So long as the formation of new fibrils continues, the increase in the thickness of a muscle is probably due to a certain extent to an increase in the actual number of fibers, which results from the division of those already existing. Subsequently, however, this mode of growth ceases, the further increase of the muscle depending upon an increase in size of its constituent elements (Macallum).
The Development of the Skeletal Muscles
It has already been pointed out that all the skeletal muscles of the body, with the exception of those connected with the branchial arches, are derived from the myotomes of the mesodermic somites, even the limb muscles possibly having such an origin, although the cells of the tissue from which the muscles of the limb buds form lack an epithelial arrangement and are indistinguishable from the somatic mesenchyme which forms the axial cores of the limbs.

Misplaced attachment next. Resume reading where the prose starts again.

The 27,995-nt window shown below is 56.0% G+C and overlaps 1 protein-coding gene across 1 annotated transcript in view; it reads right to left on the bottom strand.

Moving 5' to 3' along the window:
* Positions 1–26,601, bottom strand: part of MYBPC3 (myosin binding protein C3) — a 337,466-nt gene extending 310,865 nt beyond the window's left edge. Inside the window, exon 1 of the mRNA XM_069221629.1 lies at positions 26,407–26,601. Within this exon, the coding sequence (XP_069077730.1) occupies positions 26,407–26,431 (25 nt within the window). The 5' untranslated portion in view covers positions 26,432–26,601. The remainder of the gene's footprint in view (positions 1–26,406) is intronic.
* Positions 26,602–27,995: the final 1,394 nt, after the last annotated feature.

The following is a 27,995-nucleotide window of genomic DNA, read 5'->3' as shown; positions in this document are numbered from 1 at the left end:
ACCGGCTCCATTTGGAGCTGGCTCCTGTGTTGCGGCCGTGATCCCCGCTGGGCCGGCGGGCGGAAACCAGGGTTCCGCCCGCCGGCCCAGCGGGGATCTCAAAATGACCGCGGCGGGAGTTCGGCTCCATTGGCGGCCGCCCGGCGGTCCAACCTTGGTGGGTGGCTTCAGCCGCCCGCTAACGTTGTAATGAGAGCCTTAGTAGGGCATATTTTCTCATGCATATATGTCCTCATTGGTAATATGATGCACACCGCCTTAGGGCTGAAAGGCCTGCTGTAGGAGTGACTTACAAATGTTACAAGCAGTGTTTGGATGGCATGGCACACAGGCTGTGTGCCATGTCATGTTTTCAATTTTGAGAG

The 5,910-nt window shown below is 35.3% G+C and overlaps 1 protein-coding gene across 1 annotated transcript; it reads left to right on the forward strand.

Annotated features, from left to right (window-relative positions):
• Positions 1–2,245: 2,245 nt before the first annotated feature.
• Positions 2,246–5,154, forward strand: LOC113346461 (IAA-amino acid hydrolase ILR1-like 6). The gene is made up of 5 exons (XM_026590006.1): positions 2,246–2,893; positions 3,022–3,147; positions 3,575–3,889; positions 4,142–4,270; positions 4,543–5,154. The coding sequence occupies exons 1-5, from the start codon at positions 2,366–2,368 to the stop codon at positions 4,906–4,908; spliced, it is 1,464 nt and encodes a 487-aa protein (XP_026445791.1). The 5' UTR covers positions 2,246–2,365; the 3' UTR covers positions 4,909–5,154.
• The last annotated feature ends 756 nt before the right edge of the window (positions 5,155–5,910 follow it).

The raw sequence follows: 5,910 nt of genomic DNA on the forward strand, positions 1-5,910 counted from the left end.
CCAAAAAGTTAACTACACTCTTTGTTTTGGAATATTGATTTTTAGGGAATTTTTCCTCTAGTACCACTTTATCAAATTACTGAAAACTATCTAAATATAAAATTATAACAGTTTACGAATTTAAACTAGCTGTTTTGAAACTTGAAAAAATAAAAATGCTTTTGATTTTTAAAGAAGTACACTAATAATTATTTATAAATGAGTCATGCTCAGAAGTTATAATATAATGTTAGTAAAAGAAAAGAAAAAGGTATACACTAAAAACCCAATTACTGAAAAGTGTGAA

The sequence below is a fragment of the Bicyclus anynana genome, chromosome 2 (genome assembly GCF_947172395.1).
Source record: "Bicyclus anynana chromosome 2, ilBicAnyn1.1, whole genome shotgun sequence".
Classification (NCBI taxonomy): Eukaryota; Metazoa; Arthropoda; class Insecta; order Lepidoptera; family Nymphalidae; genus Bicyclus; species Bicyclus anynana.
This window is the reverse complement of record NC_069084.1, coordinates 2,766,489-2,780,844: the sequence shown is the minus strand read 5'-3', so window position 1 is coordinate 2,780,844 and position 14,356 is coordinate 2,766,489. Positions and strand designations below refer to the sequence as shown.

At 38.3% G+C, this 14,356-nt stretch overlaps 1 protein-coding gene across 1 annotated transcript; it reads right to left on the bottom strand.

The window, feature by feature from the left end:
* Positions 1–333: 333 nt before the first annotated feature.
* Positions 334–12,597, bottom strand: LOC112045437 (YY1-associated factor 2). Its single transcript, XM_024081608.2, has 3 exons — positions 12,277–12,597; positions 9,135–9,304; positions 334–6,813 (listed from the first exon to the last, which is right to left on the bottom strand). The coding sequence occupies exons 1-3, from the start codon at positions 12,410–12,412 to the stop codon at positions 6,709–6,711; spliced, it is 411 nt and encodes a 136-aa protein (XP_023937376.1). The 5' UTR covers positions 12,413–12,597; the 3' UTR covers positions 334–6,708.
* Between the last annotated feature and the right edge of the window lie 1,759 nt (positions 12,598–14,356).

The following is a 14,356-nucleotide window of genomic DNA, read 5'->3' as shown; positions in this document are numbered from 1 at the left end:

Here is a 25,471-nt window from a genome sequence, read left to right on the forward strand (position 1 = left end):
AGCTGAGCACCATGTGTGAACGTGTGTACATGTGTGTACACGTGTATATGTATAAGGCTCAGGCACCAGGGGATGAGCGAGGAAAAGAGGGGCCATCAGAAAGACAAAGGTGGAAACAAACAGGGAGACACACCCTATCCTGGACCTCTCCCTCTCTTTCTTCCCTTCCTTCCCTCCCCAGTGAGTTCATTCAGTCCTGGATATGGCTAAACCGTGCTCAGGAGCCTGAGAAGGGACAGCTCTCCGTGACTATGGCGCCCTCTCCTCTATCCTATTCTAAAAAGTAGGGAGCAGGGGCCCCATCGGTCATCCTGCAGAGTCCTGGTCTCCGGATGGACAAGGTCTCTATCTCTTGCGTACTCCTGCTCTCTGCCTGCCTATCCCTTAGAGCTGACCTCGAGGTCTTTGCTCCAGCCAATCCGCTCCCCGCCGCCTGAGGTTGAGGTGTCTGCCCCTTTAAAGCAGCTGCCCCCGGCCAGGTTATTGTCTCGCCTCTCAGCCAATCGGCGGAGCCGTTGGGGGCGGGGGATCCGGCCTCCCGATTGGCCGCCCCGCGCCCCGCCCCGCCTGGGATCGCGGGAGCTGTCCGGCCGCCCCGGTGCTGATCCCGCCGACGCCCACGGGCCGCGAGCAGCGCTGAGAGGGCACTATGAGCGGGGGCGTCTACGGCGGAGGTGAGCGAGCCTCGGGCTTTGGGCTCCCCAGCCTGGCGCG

The various fibers of each myotome are at first loosely arranged, but later they become more compact and are arranged parallel with one another, their long axes being directed antero-posteriorly. This stage is also transitory, however, the fibers of each myotome undergoing various modifications to produce the conditions existing in the adult, in which the original segmental arrangement of the fibers can be perceived in comparatively few muscles. The exact nature of these modifications is almost unknown from direct observation, but since the relation between a nerve and the myotome belonging to the same segment is established at a very early period of development and persists throughout life, no matter what changes of fusion, splitting, or migration the myotome may undergo, it is possible to trace out more or less completely the history of the various myotomes by determining their segmental innervation. It is known, for example, that the latissimus dorsi arises from the seventh and eighth* cervical myotomes, but later undergoes a migration, becoming attached to the lower thoracic and lumbar vertebrae and to the crest of the ilium, far away from its place of origin (Mall), and yet it retains its nerve-supply from the seventh and eighth cervical nerves with which it was originally associated, its nerve-supply consequently indicating the extent of its migration.